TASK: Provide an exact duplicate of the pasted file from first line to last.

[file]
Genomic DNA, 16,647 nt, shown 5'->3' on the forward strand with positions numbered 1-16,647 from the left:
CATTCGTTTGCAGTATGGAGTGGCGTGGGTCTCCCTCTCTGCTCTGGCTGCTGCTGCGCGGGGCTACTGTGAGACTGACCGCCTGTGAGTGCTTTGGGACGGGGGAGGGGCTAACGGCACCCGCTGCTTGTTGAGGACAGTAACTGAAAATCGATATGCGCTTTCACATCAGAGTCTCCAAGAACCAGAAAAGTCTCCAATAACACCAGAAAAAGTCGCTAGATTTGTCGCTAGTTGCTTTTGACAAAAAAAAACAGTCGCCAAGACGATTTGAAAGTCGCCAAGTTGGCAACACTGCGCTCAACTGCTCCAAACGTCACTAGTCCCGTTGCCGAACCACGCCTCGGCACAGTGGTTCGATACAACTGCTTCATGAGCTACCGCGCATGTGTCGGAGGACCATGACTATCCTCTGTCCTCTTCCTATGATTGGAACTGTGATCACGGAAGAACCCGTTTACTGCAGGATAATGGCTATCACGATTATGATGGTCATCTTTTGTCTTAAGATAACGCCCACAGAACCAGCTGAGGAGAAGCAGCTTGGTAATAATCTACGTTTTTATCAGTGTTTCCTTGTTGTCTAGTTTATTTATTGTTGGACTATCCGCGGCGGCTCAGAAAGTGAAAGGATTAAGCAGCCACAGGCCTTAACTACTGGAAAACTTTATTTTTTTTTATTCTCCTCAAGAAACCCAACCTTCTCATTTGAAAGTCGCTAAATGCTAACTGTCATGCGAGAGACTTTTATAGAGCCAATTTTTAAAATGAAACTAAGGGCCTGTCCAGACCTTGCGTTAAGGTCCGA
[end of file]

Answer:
Genomic DNA, 16,647 nt, shown 5'->3' on the forward strand with positions numbered 1-16,647 from the left:
CATTCGTTTGCAGTATGGAGTGGCGTGGGTCTCCCTCTCTGCTCTGGCTGCTGCTGCGCGGGGCTACTGTGAGACTGACCGCCTGTGAGTGCTTTGGGACGGGGGAGGGGCTAACGGCACCCGCTGCTTGTTGAGGACAGTAACTGAAAATCGATATGCGCTTTCACATCAGAGTCTCCAAGAACCAGAAAAGTCTCCAATAACACCAGAAAAAGTCGCTAGATTTGTCGCTAGTTGCTTTTGACAAAAAAAAACAGTCGCCAAGACGATTTGAAAGTCGCCAAGTTGGCAACACTGCGCTCAACTGCTCCAAACGTCACTAGTCCCGTTGCCGAACCACGCCTCGGCACAGTGGTTCGATACAACTGCTTCATGAGCTACCGCGCATGTGTCGGAGGACCATGACTATCCTCTGTCCTCTTCCTATGATTGGAACTGTGATCACGGAAGAACCCGTTTACTGCAGGATAATGGCTATCACGATTATGATGGTCATCTTTTGTCTTAAGATAACGCCCACAGAACCAGCTGAGGAGAAGCAGCTTGGTAATAATCTACGTTTTTATCAGTGTTTCCTTGTTGTCTAGTTTATTTATTGTTGGACTATCCGCGGCGGCTCAGAAAGTGAAAGGATTAAGCAGCCACAGGCCTTAACTACTGGAAAACTTTATTTTTTTTTATTCTCCTCAAGAAACCCAACCTTCTCATTTGAAAGTCGCTAAATGCTAACTGTCATGCGAGAGACTTTTATAGAGCCAATTTTTAAAATGAAACTAAGGGCCTGTCCAGACCTTGCGTTAAGGTCCGA